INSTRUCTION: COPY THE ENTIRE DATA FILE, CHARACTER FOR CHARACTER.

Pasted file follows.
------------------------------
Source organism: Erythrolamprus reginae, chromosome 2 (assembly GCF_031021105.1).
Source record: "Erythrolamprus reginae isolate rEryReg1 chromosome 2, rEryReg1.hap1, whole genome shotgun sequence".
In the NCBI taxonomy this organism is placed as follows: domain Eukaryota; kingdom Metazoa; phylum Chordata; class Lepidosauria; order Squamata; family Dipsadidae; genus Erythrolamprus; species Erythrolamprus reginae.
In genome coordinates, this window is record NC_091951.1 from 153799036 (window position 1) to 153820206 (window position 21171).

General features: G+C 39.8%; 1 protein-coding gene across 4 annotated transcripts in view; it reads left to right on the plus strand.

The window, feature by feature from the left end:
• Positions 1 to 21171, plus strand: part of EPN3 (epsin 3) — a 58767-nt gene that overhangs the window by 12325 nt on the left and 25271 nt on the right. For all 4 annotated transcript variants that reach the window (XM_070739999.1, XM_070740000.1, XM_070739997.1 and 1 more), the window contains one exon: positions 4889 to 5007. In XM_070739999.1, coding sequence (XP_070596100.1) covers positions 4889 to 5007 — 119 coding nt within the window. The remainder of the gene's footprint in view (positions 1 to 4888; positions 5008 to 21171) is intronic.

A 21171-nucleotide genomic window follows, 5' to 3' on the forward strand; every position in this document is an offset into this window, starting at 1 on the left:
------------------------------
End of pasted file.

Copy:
Source organism: Erythrolamprus reginae, chromosome 2 (assembly GCF_031021105.1).
Source record: "Erythrolamprus reginae isolate rEryReg1 chromosome 2, rEryReg1.hap1, whole genome shotgun sequence".
In the NCBI taxonomy this organism is placed as follows: domain Eukaryota; kingdom Metazoa; phylum Chordata; class Lepidosauria; order Squamata; family Dipsadidae; genus Erythrolamprus; species Erythrolamprus reginae.
In genome coordinates, this window is record NC_091951.1 from 153799036 (window position 1) to 153820206 (window position 21171).

General features: G+C 39.8%; 1 protein-coding gene across 4 annotated transcripts in view; it reads left to right on the plus strand.

The window, feature by feature from the left end:
• Positions 1 to 21171, plus strand: part of EPN3 (epsin 3) — a 58767-nt gene that overhangs the window by 12325 nt on the left and 25271 nt on the right. For all 4 annotated transcript variants that reach the window (XM_070739999.1, XM_070740000.1, XM_070739997.1 and 1 more), the window contains one exon: positions 4889 to 5007. In XM_070739999.1, coding sequence (XP_070596100.1) covers positions 4889 to 5007 — 119 coding nt within the window. The remainder of the gene's footprint in view (positions 1 to 4888; positions 5008 to 21171) is intronic.

A 21171-nucleotide genomic window follows, 5' to 3' on the forward strand; every position in this document is an offset into this window, starting at 1 on the left: